Designing BBC account : with BIG data comes BIG responsibility.

The BBC is a large and complex organisation. We serve 308 million households worldwide and 64.1 million people in the UK alone. 65% of our audience uses our digital services and 35 million unique browsers access them every day. Creating value for these audiences means getting the right content and information to the right person at the right moment. Enabling personalised content discovery and recommendations relies on two main elements: clean, meaningful data and sensible, enjoyable user journeys.

I’ll tell you how, as a User Experience Architect in myBBC, I used data to create information — using structure and context — and how I used the user experience to improve the data quality.

The new BBC Account Overview page featuring David Attenborough
“Almost all of the UK uses the BBC each week (97% of UK adults) and these audiences spend a considerable amount of time with BBC services (around 18 hours per week, on average)” — BBC Report, Feb 2015

What is BBC account?

BBC account is the BBC identity management platform. In other words, it’s the space on BBC website or apps where users can create, access, add and edit their account details and preferences for all BBC digital products. It is the front-end, user-facing expression of one of the main BBC goals: to provide an accurate and customisable BBC service that caters to everyone. 
How do we achieve this? By allowing personalisation of products and by using these users preferences in a clever way, in order to provide a tailor made service for each of our users.
This is a huge challenge to tackle given the amount of content the BBC can serve on one hand, and the proportion of people interacting with at least one BBC product every day on the other.

Enabling personalisation of products

Every signed-in BBC user — who chooses not to disable personalisation — can feed our systems with their preferences. Some are explicit actions indicating a user’s taste (“I want to bookmark this episode”, “I want to follow this program”…), some are more implicit and based on content consumption (“I’ve played this clip”…). Our ambition is to ensure meaningful links between all types of BBC content — articles, videos, sounds, live feeds… — in order to provide users with the most complete personalised cross-product, cross-media and cross-platform experience.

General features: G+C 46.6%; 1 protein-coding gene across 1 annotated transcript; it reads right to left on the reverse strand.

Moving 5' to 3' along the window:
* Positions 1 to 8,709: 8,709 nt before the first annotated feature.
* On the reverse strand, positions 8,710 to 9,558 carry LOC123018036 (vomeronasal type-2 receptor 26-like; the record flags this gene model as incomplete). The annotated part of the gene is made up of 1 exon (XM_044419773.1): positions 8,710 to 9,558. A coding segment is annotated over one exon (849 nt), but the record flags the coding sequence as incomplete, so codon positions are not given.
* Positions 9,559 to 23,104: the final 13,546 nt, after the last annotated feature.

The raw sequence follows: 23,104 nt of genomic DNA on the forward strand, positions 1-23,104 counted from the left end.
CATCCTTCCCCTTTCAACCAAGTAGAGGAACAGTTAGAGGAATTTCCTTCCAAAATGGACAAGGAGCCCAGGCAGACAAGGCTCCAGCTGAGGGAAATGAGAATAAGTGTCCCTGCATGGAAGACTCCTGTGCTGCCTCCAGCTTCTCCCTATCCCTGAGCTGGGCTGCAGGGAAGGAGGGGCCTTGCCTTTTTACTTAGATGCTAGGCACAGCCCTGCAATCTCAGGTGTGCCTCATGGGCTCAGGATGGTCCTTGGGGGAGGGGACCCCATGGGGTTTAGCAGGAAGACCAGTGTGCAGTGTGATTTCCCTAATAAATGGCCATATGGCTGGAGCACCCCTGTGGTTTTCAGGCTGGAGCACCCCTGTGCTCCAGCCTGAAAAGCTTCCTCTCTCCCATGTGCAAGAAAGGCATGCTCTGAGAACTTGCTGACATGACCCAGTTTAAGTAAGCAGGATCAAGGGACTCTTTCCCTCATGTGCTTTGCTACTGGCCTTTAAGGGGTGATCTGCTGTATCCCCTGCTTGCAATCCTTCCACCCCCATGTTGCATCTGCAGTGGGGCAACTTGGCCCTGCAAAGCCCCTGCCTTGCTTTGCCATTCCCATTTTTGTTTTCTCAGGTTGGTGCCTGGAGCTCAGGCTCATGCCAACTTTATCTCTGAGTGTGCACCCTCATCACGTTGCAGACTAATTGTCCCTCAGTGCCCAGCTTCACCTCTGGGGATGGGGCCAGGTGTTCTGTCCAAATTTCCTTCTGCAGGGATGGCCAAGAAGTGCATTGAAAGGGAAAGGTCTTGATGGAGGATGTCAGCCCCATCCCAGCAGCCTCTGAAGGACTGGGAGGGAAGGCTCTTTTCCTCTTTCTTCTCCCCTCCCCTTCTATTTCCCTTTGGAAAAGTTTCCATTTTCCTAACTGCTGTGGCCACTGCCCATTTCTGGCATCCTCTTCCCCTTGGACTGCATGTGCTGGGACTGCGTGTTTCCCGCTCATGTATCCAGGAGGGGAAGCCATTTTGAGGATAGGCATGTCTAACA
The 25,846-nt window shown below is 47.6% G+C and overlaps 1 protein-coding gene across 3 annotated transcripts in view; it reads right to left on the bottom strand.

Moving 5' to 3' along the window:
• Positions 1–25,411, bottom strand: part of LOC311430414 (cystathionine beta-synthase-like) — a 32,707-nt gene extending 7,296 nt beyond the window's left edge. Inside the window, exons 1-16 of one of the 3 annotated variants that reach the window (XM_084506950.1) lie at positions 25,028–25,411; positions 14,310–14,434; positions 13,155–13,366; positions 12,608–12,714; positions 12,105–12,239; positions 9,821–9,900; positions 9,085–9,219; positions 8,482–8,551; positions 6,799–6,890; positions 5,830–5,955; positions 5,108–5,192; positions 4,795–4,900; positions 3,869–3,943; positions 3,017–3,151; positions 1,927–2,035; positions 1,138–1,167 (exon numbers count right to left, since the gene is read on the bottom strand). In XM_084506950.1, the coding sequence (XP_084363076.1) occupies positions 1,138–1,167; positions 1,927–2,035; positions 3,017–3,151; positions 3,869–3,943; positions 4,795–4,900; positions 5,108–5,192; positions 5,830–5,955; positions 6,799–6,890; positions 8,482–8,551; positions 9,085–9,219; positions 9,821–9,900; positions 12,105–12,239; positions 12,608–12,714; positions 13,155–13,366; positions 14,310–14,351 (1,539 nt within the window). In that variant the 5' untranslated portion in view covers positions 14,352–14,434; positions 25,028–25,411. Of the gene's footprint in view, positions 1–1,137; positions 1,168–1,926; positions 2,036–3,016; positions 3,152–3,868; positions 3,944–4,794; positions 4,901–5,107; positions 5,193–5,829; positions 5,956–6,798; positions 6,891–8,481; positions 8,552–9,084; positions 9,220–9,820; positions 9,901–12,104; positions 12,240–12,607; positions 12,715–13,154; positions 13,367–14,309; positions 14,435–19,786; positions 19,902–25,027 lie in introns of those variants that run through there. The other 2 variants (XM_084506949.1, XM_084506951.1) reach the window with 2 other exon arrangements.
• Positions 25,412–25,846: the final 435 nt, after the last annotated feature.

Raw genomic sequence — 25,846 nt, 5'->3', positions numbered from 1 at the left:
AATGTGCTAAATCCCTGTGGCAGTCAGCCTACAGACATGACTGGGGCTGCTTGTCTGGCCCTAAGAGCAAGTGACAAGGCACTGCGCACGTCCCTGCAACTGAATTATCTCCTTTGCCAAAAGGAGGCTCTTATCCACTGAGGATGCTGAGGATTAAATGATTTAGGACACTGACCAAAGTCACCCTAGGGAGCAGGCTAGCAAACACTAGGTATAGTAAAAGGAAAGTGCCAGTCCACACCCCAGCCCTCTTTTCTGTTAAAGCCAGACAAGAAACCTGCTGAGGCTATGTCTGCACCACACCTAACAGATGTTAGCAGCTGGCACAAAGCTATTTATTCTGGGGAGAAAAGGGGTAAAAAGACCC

This sounds amazing, but it takes time. It’s still very early days. In terms of connecting content together, some work has already been done: BBC Sport and BBC News or BBC Radio and TV. But a global solution is still being worked on.
The Audience platform team provides a Recommendation service, but its scope is currently limited to a single product only. The bit I had the chance to work on is the identity management system, which is nonetheless as important: in order to make sense out of those preferences, they have to be stored against an actual identifiable user.

Some types of users activities on BBC website
One of the ambition behind BBC account is to give BBC users full control over their data; eventually they should be able to add, edit or delete each and every part of it.

Helping users ensure the privacy of their data

As any service provider gathering users’ data, the BBC has to follow some strict privacy policies, and the company takes this very seriously, especially with GDPR kicking in. The information required from our users is mostly used to provide them with a better BBC experience. A very comprehensive help section — Using the BBC — explains in detail the reasons behind each requested piece of information. 
One of the ambition behind BBC account is to give BBC users full control over their data; eventually they should be able to add, edit or delete each and every part of it. From a UXA point of view, the more granularity of control you give to your users, the more use cases it creates. Which makes the whole system’s architecture very complex.

Behind the scenes: making complexity invisible

Catering for a large and diverse audience

Almost all of the UK uses the BBC each week”. As a User Experience Designer this makes my job really interesting. My designs have to cater for literally everyone’s needs. This is the broadest target audience I ever had a chance to work on so far. To give you an idea of what it means, less than 1% of our users are non-JS users. This could sound anecdotal and wouldn’t require spending so much time on having a proper non-JS version of our digital products; it’s 2017 after all. However 1% of 40 million users represents over 400k users, and we can’t afford leaving that many users without any BBC service. This is the beauty of public service: it has, per definition, to be accessible to all. The challenge here is to create a service which is accessible to everyone but adapted to each individual.

From a dataset point of view, our signed in BBC users are classified according to their age group; this allows us to be compliant with legal requirements, especially regarding users who are under 18 years old.